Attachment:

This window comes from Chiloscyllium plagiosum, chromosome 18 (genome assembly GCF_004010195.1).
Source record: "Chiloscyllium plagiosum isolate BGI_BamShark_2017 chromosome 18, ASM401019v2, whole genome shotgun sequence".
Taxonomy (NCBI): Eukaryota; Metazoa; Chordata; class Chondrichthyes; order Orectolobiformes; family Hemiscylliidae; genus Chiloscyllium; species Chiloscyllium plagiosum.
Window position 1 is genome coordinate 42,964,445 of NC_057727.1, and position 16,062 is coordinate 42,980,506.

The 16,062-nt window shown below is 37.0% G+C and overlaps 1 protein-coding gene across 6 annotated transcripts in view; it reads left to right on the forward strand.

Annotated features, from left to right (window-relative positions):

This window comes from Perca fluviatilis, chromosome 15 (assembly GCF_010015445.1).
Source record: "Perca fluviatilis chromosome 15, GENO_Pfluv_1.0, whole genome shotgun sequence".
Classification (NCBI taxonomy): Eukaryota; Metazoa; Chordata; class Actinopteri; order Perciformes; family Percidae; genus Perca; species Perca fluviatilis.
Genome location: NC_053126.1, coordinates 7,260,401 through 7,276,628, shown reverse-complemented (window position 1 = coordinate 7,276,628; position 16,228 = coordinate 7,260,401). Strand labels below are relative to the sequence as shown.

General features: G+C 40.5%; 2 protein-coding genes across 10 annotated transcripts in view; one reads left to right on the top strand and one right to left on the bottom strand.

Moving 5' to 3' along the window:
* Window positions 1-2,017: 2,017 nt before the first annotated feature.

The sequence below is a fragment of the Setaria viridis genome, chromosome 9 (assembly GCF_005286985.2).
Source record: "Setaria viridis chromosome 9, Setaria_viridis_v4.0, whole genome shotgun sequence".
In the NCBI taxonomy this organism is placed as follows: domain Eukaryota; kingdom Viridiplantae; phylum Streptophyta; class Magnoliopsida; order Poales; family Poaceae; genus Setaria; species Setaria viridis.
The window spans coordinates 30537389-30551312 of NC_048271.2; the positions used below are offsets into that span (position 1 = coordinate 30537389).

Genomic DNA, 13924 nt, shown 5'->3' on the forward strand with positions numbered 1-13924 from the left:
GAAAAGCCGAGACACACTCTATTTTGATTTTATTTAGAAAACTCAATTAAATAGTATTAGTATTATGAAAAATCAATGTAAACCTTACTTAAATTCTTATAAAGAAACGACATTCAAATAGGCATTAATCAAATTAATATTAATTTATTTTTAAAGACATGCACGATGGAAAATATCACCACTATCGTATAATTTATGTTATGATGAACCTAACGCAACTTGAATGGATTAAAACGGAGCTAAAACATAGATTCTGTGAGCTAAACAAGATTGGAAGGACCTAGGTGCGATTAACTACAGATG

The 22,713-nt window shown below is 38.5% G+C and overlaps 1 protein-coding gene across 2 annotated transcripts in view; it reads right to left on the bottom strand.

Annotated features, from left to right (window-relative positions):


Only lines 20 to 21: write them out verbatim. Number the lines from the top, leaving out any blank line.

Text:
The 22,713-nt window shown below is 38.5% G+C and overlaps 1 protein-coding gene across 2 annotated transcripts in view; it reads right to left on the bottom strand.

Annotated features, from left to right (window-relative positions):